RIGHTS OF A DAUGHTER AS A COPARCENER K.Prabhakar, advocate, Trichy.

The text of the amendment itself shows that the right conferred by the amendment is on a “Daughter of a coparcener who is a member of the coparcenary and alive on the date of the commencement of the Act. The aforesaid observation of the Hon’ble Supreme Court in Phulavati1 is debatable. Under the amended provision of Sec.6 of the Hindu Succession Act, a daughter becomes a coparcener in her own right as that of a son with all the rights in the coparcenary property as that of a son. The original Sec.6 is in respect of the devolution of interest in the coparcenary property of a deceased male Hindu. The original Sec.6 does not speak about any right of a coparcener. The various State amendments (except Karnataka) made decades ago have all been incorporated as Sec.29-A. Under Sec.29-A, a daughter of a co-parcerner has been conferred the right if she is not married on the date of the amendment. Unamended Sec.6 is in respect of the devolution of interest in the coparcenary of a male Hindu who dies after the commencement of the Hindu Succession Act 1956. Whereas the State amendment under Sec.29-A is not in respect of the devolution of interest of a deceased male Hindu but conferred an independent right on a daughter provided she is unmarried on the date of the amendment effected by various state acts. The amendment to Sec.6 is now incorporated as Sec.6(1) to (5). Sec.6(1) of the Act confers a right of a daughter by birth and it speaks about the “daughter of a coparcener”. However, with a slight modification of the existing provision, original Sec.6 was incorporated as Sec.6(3). Under original Sec.6 if a male Hindu dies after the commencement of the Act, his interest in the property shall devolve by survivorship but if he left a surviving female relative in Class I of the schedule or male relative claiming through such female relative, the interest of a deceased coparcener shall devolve either by testamentary or intestate succession as the case may be. If a coparcener dies intestate after the commencement of the Act leaving behind female relative then Sec.8 will come into play. Original Sec.6 is now incorporated as Sec.6(3) with a slight modification namely instead of male Hindu dies, it says “where a Hindu dies”. This amendment is necessitated by the fact that the daughter becomes a coparcener and if she becomes a coparcener, the right of a female coparcener on her death shall devolve under Sec.15 of the Hindu Succession Act. 3. The controversy in the Amended Act can be discussed as follows: a) Devolution of interest b) Rights of a daughter of a coparcener c) Coparcenary not disrupted by the death of a coparcener a) DEVOLUTION OF INTEREST: Under original Sec.6, the headnote reads devolution of interest of the coparcenary property. Unamended Section 6 speaks only about the devolution of interest of a deceased male Hindu and it does not speak about the right by birth. However when new Sec.6 was incorporated the headnote was retained inadvertently. The headnote is relevant only in respect of Sec.6(3) and not in respect of new Sec.6(1). The difference is obvious. Sec.6(1) of the amended Act speaks about the right of a daughter by birth and whereas new Sec.6(3) is about the devolution of a right of a deceased Hindu. A reading of Sec.6(1) and 6(3) would show that both of them operate in a different field. The devolution of interest in the coparcenary property was discussed by the full bench of the Bombay High Court in Badrinarayanan Shekar Bandari3. It discussed threadbare about the amended act and came to a conclusion that the decision of the very same High Court in Vaishali4 that Sec.6(1) speaks about the devolution and therefore the right of a daughter is only upon the death of her father is not a good law. In other words, the right of the daughter by birth has nothing to do with the succession to the interest of the father. The decision of the Bombay High Court in Vaishali4 took into account the headnote namely the devolution of interest. The obvious mistake by the legislature in retaining the headnote which was correct when original Sec.6 was incorporated and not happily worded after the amendment is evident. This was clarified in Badrinarayanan Shekar Bandari3. The headnote cannot be used as a tool to interpret the statue if the wording in the section is very clear and conveys the intention of the legislature. The headnote appearing in Sec.6 should have appeared only for Sec.6(3). Succession need not open for the daughter to claim her share in the coparcenary as her right by birth is independent and not by devolution. b) DAUGHTER OF A COPARCENER Sec.6(1) of the amended act speaks about the daughter of a coparcener. This has been interpreted by the Hon’ble Apex Court in Phulavati1 “ as living daughter of a living co-parcerner”. The words introduced by the Hon’ble Apex Court does not find a place in Sec.6(1). It speaks about the daughter of a co-parcerner and therefore daughter must be alive to get interest by birth. The wordings a daughter of a coparcener find a place in the State amendments under Sec.29(A), but until today that has not been interpreted as the living daughter of a living coparcener. Under the state amendments the daughter of a coparcener will be entitled to a share in the coparcenary property if she is unmarried on the date of the State amendment. The daughter of a coparcener has been incorporated in Sec.6(1) as well as in Sec.29(A) of the State amendment to distinguish the wording female relative in the then existing Sec.6. The original Sec.6 speaks about a female relative in CLASS I and obviously, a female relative includes a daughter, a wife and a whole lot of others. Under notional partition theory when a male Hindu dies leaving behind a female relative in CLASS I then his interest in the property will devolve under Sec.8 of the Act. If the wording female relative in CLASS I of the schedule is incorporated in Sec.6(1) then, not only the daughter but a wife, mother and whole lot female relatives would claim right by birth as CLASS I heir. The legislature has conferred the right of a coparcener only on the daughter and nobody else in class I. It is only to make such a distinction the wording daughter of a coparcener is used in Sec.6(1). The Hon’ble Apex Court in Phulavati1 did not discuss the language used in Sec.6(1) as well as Sec.29(A) about the right of the daughter of a coparcener juxtaposing with the wording female relative in CLASS I of the act. The decision that a living daughter of a living father alone is entitled to succeed requires a reconsideration. C) COPARCENARY NOT DISRUPTED BY THE DEATH OF A COPARCENER The settled position of law is that on the demise of a coparcener, coparcenary can continue and even if it is reduced to a single unit, the coparcenary does not come to an end. However, coparcenary springs into life the moment either by birth or by operation of law a coparcener comes into existence. This settled position was succinctly brought out by the Division Bench of the Hon’ble Delhi High Court in Swaran Lata9. In that case, after reviewing some of the decisions, the Hon’ble High Court came to a conclusion that on the demise of a coparcener the rights of other coparceners will not be crystallized. Only by the legal fiction of notional partition the rights of a deceased Hindu shall go under Sec.6 and for all other practical purposes, the coparcenary will continue. The decision in Phulavati1 came under the scanner in Danamma6. In Danamma6 the Hon’ble Supreme Court after referring to Sheela Devi8 came to a conclusion that even though father died in the year 2001, the daughter is entitled to her share in her own right by birth. The Hon’ble Supreme Court made a subtle distinction between the right of a daughter as a coparcener by birth and devolution of interest. It was held that the daughter is entitled to a share by birth and devolution will take place thereafter. In Danamma6 the Hon’ble Apex Court reiterated that the decision in Phulavati1 settled the issue about the interpretation of Section 6 but made a discernible departure namely even if the father died before the amendment, the daughter is entitled to a share. This view that the right conferred upon a daughter by birth is irrespective of the date of the death of the father can also be traced to the decision of the Apex Court in Ganduri Koteshwaramma2. In that case, the Hon’ble Apex Court upheld the right of a daughter of a coparcener notwithstanding the fact that the father died in the year 1993. Now there are two lines of decision Ganduri Koteshewaramma2 and Danamma6 both held that the right of a daughter is independent of the death or right of the father. The second line of decisions in Phulavati1 and Mangammal7 the court held that the father must be alive. In Mangammal7 quite curiously the Court came to a conclusion that by implication father must be alive and upheld the decision in Phulavati1 that living daughter of a living father alone is entitled to a right by birth and has stated that the decision in Danamma6 must be confined to the facts of the case. However, a perusal of the decision in Danamma6 would show that the decision to confer the right of the daughter even if the father is not alive on the date of the advent of the Amended Act is purely on a legal interpretation. In para 24 of the judgment, it is stated as follows: “It is the very factum of birth in a coparcenary that creates the coparcenary, therefore the sons and daughters of a coparcener become coparceners by virtue of birth. Devolution of coparcenary property is the later stage and a consequence of the death of a coparcener”. The court went on to concur with the decision in Ganduri Koteshwaramma2 as well. The apparent predicament seems to have emanated by the incorporation of the right of the daughter of a coparcener under Sec.6 along with the devolution of a right of a deceased coparcener. So long as Sec.6 and 29(A) wherein different pages there was no confusion whatsoever. The predicament started only when the issue of succession when opens was raised inadvertently. In Sheela Devi8 the Apex Court was considering the opening of succession in the light of notional partition. First, the opening of succession comes into play only in respect of the right of a deceased Hindu under section 6 and not in respect of a right of another coparcener namely son at the earlier point of time. It can now be applied evenly to a son and a daughter under sec6(3). The proviso to section 6 (1) speaks about any disposition or alienation either by a partition or testamentary which has taken place before the 20th day of December 2004. Section 6(5) does not speak about testamentary disposition. Section 6(5) is applicable to entire section 6 and whereas the proviso to section 6 (1) applies to section 6(1). The legislature has deliberately included the word testamentary disposition in the proviso to section 6 (1). It means if a male Hindu dies before the commencement of Act leaving a testamentary disposition, the daughter is not entitled to claim any share in his property. The words testamentary disposition is used deliberately in the proviso, to indicate that in the absence of the same, if the father dies before the amended act, the daughter is entitled to a share. Whereas the partition contemplated under section 6(5) cannot be reopened by a daughter if it has taken place on or before 20th December 2004. The wording testamentary disposition in the proviso to section 6(1) and leaving it out in section 6(5) is a pointer that father need not be alive. Otherwise, it doesn't make sense at all. None of the decisions discussed the reason behind the incorporation of the word testamentary disposition in the proviso to section 6(1) and its omission in section 6(5). Secondly, instead of posing the question when the father died, the question ought to have been posed is whether the coparcenary exists on the date of the advent of the amendment. Assuming a situation, that on the date of death of the father there was no partition between father and his brothers, can we still deprive a daughter of her share by birth. It is a classic case of posing a wrong question leading to a wrong answer. Thirdly, oral family arrangement and partition which are otherwise valid are no longer so, as they have been taken out by the statue in order to prevent fictitious transactions. Nevertheless, oral partition or family arrangement having been acted upon and upheld by courts of law subsequently or amounting to estoppel cannot be reopened. To sum up the legal position; a) the devolution of interest in the coparcenary property of a Hindu has nothing to do with the right conferred on a daughter by birth. b) a daughter irrespective of the date of death of the father is entitled to a right in the coparcenary property by birth as that of a son provided she is alive and coparcenary exists on the date of the advent of the amended act. c) If the father dies before the commencement of the amended Act then his interest alone shall devolve under Sec.8 and if the coparcenary continues after his demise, the daughter shall be entitled to a share in the coparcenary property along with the son after applying the notional partition. d) If the father dies after the commencement of amended Act the daughter is entitled to an independent right over the property and she is entitled to a share along with her father and other coparceners. e) a partition either by way of a deed of registered partition or by decree of a court or a partition oral or otherwise having been acted upon and upheld by a court of law or amounting to estoppel should be saved if it took place before 20th December 2004.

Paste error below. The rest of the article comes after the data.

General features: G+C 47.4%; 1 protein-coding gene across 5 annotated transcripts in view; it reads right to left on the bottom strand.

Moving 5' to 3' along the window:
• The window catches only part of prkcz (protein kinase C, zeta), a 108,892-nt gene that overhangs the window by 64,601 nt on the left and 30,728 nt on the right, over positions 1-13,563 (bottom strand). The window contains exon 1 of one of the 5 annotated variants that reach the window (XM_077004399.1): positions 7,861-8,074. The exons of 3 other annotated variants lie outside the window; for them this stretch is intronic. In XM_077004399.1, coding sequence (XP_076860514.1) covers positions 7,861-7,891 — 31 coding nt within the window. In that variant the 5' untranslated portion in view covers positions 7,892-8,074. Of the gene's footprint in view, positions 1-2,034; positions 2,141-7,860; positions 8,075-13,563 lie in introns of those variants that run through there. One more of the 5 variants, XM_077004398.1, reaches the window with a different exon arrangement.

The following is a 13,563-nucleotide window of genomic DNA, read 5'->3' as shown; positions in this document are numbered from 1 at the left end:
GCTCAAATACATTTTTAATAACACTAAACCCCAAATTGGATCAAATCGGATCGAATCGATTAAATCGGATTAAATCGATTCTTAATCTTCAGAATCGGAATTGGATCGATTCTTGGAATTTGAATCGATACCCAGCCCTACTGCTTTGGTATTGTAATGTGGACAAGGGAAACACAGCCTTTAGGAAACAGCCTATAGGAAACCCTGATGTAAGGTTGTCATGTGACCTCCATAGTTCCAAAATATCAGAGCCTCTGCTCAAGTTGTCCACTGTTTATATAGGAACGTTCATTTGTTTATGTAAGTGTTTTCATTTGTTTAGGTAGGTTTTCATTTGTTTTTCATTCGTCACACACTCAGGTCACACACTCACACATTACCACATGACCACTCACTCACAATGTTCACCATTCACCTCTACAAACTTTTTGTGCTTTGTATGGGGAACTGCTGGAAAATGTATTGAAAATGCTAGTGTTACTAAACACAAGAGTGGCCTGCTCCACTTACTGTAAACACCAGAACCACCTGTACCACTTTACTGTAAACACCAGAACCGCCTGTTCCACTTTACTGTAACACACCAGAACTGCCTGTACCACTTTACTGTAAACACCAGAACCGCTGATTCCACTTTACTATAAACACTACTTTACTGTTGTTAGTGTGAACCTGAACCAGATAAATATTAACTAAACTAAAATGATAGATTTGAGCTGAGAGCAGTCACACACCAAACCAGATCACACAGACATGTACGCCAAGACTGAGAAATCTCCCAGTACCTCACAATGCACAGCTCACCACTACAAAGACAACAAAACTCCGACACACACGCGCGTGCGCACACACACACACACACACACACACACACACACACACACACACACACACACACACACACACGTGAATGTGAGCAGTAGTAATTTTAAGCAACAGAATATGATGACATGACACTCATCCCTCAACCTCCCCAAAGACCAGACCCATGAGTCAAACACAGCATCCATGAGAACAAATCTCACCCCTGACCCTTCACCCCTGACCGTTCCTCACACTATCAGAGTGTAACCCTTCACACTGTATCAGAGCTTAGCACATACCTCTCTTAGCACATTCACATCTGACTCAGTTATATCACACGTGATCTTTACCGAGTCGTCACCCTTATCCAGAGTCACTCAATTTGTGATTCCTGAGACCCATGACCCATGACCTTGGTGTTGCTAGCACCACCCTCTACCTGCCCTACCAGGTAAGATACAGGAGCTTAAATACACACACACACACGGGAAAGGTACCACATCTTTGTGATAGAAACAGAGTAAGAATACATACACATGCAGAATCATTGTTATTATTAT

Hopefully, the matter is pending for consideration by a larger bench of the Hon’ble Supreme Court. The interpretation that a daughter can claim only when the father is alive, based on a hypothesis that the death of father will end the coparcenary would exclude the majority of the daughters from getting the benefit, which surely is not the intention of the legislature. A clarification that the date of death of the father is irrelevant and immaterial for the daughter to make a claim would set right the anomaly.

CASES REFERRED

1) Prakash Vs Phulavathi, 2016 (2) SCC 36.

2) Ganduri Koteshwermma Vs Chakiriyanadi, 2011 (9) SCC 788.

3) Badri Narayana Shankar Bhandari Vs Om Prakash Shankar Bhandari, AIR 2014 Bom 151.

4) Vishali Satish Gonarkar Vs Satish Keshorao Gonarkar, AIR 2012 Bom 110.

5) Anar Devi VsParameshwari Devi, 2006 (8) SCC 656.

6) Danamma @ Suman SurpurVs Amar, 2018 (1) Scale 657.

7) Mangammal @ ThulasiVs T.V. Raju, 2018 (15) SCC 662.

8) Sheela Devi Vs Lal Chand, 2006 (8) SCC 581.

9) Swaran Lata Vs Kulbhushan Lal, AIR 2014 Del 86.